While some commenters recommended a short implementation delay for the AMI and/or CABG models, several other commenters recommended that CMS delay the AMI and CABG models, with recommendations ranging from 6 to 36 months. These commenters believe this delay would provide sufficient time for CMS to incorporate known best practices from the Healthcare Payment Learning and Action Network (LAN) Clinical Episode Payment (CEP) Work Group and lessons learned from both the BPCI and CJR models into the design of the cardiac EPMs. Otherwise, the commenters were concerned that the cardiac EPMs would both put beneficiaries at risk and disadvantage providers, as the episodes would be built using designs that were not supported by CMS' own panel of industry experts.

Some commenters expressed concern about expanding EPMs to complex conditions such as AMI and CABG, where treatment can follow multiple evidence-based care pathways. One commenter pointed out that the proposed AMI and CABG models would generally include beneficiaries receiving unplanned care due to an acute event, making the population's care difficult to manage. The commenter requested that CMS not implement the proposed cardiac EPMs. Several commenters stated that the complexity of the proposed cardiac EPMs was so great that CMS had essentially proposed a completely different payment system for cardiac care and would provide EPM participants with little time to prepare and plan for implementation. The commenters believe that decisions about appropriate care should be made by physicians and their patients and should be based on each patient's medical necessity and care preferences. They stated that bundling clinically complex episodes with multiple care pathways may lead to factors other than medical necessity and care preferences influencing the decisions that providers make, and that such decisions could have a long-term impact on a patient's health and well-being and may increase costs in the long run while achieving the short-term goal of reducing episodic costs. The commenters believe that this potentially serious issue warranted immediate attention by CMS, given the lack of evidence on the impact of the EPMs on key patient-centered outcomes, and concluded that the proposed EPMs require further consideration and study before additional bundling initiatives are implemented.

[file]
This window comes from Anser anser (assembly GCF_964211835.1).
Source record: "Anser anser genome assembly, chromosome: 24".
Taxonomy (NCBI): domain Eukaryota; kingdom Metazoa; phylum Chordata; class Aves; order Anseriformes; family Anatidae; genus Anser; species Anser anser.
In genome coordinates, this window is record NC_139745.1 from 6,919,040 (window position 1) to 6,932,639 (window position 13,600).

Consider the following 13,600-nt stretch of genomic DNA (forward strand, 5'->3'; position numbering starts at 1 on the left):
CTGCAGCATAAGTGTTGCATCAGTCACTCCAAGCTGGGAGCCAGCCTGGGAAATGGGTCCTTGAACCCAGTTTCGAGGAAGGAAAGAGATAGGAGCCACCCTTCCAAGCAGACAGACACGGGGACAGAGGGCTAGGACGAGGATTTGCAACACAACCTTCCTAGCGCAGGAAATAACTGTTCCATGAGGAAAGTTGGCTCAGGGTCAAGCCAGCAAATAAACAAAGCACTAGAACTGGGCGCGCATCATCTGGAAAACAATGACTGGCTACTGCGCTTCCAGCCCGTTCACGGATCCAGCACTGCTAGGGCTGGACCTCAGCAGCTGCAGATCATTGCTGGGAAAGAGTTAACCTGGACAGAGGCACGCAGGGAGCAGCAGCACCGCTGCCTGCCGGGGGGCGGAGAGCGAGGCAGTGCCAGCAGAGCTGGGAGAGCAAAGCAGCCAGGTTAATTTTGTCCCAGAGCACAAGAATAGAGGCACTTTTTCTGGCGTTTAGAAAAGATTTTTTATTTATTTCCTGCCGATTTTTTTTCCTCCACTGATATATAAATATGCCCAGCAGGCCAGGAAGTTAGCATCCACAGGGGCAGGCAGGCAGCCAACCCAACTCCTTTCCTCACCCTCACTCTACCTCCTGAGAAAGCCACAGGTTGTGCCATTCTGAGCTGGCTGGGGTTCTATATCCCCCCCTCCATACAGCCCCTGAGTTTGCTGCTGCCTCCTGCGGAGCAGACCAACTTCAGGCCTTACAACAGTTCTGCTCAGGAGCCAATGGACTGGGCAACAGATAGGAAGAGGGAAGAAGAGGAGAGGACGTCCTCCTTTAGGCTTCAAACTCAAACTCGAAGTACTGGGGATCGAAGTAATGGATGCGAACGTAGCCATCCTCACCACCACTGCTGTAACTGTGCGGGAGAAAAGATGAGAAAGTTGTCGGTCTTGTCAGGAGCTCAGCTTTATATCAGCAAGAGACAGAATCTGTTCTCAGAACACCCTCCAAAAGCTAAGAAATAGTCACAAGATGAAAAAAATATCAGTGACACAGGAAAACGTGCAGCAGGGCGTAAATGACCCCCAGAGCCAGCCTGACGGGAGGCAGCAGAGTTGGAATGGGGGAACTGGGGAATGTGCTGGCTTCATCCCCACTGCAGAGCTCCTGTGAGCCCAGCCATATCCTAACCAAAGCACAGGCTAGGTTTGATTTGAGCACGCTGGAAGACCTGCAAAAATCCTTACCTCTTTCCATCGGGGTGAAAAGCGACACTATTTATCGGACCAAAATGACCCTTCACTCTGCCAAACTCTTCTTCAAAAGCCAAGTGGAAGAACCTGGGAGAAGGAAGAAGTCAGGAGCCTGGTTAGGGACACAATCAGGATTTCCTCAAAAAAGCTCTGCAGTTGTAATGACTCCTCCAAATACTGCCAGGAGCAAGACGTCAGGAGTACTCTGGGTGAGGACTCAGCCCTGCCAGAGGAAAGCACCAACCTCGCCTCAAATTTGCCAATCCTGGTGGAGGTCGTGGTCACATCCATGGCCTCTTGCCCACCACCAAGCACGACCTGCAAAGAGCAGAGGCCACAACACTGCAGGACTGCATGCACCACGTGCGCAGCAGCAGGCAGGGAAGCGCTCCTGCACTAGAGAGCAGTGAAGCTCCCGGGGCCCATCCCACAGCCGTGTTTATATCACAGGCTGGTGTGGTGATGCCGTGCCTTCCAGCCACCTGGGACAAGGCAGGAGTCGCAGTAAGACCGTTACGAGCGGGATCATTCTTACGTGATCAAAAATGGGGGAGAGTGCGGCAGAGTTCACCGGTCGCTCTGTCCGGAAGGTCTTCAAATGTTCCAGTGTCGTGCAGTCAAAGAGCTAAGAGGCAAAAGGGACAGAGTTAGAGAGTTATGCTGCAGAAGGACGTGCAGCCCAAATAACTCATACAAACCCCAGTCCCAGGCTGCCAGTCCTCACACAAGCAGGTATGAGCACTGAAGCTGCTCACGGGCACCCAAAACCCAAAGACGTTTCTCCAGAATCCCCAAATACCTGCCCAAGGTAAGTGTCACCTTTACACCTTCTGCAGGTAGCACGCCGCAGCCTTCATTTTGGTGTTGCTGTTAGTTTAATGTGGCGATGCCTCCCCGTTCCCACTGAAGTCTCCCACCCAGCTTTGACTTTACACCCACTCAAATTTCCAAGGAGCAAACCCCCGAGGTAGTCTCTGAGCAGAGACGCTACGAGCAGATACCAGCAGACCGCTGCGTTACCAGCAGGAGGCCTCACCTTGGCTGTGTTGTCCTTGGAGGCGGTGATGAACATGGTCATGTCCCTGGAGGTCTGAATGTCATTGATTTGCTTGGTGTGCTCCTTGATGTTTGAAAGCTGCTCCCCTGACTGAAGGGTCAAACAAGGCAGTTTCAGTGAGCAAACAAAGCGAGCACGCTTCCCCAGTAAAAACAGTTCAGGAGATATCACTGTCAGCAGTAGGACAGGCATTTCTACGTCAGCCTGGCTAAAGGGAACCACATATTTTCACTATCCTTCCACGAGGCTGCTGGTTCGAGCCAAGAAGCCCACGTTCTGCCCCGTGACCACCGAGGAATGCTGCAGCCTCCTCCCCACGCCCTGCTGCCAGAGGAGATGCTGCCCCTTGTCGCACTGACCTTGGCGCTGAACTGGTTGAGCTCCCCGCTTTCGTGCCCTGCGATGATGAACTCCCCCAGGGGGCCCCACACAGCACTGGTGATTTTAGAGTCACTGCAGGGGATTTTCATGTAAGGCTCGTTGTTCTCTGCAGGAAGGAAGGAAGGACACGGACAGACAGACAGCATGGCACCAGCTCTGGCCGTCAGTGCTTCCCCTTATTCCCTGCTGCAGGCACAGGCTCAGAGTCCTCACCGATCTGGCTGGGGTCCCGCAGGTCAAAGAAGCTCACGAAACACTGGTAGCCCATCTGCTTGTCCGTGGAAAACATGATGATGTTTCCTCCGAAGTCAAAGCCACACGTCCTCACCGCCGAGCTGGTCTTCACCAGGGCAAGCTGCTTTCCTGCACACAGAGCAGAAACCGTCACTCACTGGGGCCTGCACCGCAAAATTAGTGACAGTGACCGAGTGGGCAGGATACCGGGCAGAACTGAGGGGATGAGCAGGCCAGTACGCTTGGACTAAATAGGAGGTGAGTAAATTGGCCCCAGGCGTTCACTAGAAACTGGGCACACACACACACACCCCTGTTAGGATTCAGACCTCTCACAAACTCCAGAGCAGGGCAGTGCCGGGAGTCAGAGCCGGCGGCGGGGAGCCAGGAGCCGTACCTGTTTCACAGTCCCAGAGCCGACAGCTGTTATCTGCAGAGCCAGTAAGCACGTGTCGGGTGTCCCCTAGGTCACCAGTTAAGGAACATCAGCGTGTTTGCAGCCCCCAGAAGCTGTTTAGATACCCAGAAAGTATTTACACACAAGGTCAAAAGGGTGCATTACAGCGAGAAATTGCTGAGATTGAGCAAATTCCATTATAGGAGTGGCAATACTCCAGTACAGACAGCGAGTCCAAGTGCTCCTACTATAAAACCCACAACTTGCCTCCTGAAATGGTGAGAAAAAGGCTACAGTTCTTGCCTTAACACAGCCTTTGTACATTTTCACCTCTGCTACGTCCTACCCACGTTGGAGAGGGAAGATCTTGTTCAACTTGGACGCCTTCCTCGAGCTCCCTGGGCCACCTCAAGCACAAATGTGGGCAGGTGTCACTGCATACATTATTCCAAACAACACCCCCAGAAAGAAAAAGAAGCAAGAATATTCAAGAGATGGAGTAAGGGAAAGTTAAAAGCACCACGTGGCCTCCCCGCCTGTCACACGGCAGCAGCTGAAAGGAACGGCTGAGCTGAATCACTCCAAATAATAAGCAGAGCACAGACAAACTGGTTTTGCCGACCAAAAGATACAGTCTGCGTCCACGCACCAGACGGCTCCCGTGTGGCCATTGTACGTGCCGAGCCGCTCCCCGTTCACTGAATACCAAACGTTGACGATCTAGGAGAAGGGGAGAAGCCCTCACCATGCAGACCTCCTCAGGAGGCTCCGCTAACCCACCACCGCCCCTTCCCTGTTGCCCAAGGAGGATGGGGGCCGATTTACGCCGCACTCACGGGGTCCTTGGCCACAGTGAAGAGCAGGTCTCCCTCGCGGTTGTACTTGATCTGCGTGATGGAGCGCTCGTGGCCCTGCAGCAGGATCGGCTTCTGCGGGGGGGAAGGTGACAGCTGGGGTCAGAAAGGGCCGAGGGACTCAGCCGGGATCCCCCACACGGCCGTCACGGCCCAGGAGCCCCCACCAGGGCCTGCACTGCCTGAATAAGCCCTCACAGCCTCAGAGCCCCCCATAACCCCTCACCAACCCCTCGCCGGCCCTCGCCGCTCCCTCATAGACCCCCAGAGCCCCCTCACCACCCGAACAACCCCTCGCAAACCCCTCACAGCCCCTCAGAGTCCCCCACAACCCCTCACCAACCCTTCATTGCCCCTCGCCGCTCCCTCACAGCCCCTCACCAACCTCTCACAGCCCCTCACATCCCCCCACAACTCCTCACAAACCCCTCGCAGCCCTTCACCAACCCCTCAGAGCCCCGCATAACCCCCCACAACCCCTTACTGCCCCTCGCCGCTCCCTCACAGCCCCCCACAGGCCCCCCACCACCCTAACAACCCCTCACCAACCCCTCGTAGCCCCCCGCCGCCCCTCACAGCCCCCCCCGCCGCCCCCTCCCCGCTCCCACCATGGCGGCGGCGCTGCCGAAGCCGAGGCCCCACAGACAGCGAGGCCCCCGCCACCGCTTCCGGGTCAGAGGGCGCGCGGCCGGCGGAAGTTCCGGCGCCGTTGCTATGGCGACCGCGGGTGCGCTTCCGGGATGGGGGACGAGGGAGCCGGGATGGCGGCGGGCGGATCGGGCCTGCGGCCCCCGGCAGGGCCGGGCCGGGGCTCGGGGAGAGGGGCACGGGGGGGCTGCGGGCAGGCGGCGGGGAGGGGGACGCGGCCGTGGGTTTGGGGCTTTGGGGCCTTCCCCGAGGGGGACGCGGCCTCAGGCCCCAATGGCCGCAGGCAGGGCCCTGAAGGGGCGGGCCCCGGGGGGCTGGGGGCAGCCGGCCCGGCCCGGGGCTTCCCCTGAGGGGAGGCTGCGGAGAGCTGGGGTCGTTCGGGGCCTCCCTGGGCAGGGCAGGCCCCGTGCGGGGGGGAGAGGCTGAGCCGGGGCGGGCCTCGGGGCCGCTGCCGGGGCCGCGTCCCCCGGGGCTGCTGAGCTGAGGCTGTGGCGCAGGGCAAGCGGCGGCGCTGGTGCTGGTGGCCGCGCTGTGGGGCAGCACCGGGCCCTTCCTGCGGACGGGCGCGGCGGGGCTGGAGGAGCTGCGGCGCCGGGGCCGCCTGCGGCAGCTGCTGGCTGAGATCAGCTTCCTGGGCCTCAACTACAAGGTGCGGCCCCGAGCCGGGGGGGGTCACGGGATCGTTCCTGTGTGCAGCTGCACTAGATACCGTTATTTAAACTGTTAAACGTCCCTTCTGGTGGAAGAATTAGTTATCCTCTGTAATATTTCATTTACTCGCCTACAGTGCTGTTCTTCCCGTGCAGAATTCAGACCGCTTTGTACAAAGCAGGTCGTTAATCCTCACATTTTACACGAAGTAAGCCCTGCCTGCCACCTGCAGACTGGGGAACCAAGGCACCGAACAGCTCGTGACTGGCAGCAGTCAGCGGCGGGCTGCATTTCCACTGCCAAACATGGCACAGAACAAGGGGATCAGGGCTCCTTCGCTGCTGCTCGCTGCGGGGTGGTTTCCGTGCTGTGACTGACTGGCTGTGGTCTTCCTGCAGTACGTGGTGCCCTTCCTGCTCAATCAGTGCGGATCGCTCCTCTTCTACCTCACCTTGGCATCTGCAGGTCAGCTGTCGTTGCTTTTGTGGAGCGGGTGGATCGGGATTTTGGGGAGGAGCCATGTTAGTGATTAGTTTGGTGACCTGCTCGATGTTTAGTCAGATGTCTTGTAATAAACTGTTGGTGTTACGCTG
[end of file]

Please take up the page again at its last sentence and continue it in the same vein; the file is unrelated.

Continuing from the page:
MedPAC stated that the proposed AMI episodes did not appear to be a promising place to further test bundled payment because AMI episodes have relatively low post-acute care use and the associated post-acute care spending makes up a small share of total episode spending. They concluded that savings opportunities for participating providers would be smaller compared with other conditions. Consistent with the observations of a few other commenters, MedPAC stated that complex medical conditions such as AMI do not involve a single clinical pathway but rather can involve patient transfers to hospitals with more intensive cardiac capabilities and subsequent readmissions for CABG. While MedPAC acknowledged that CMS' proposed rule addressed these issues, they noted that if the benchmark prices are not accurate, the prices could inadvertently shape clinical practice or encourage selective admissions. Instead of an EPM, MedPAC suggested that CMS consider allowing hospitals to share savings with physicians as a way to focus physicians on reducing the cost of the inpatient stay for AMI care.

MedPAC further concluded that CABG was also not an ideal condition for testing bundled payment models because, although the majority of beneficiaries undergoing CABG go on to use post-acute care services, the spending on post-acute care services is relatively low compared to other clinical conditions. They noted that with the inpatient stay comprising the vast majority of total episode spending, the opportunities to realize savings by changing clinical practice would be small. MedPAC presented an additional concern regarding the potential for undesirable provider responses to financial incentives, including patient selection, in the proposed CABG model. They claimed that providers of cardiac care have been shown to engage in patient selection and expressed concern that, with larger savings at stake, these behaviors could increase. They recommended that CMS delay testing the CABG model until the benefits of episode efficiency outweigh the concerns about patient selection.

Response: We appreciate the support of some of the commenters for our proposal to implement the AMI and CABG models. The proposed cardiac models represent clinical conditions that result in a significant burden of morbidity and expenditures in the Medicare population. However, we acknowledge the great diversity of views about the AMI and CABG models reflected in the comments.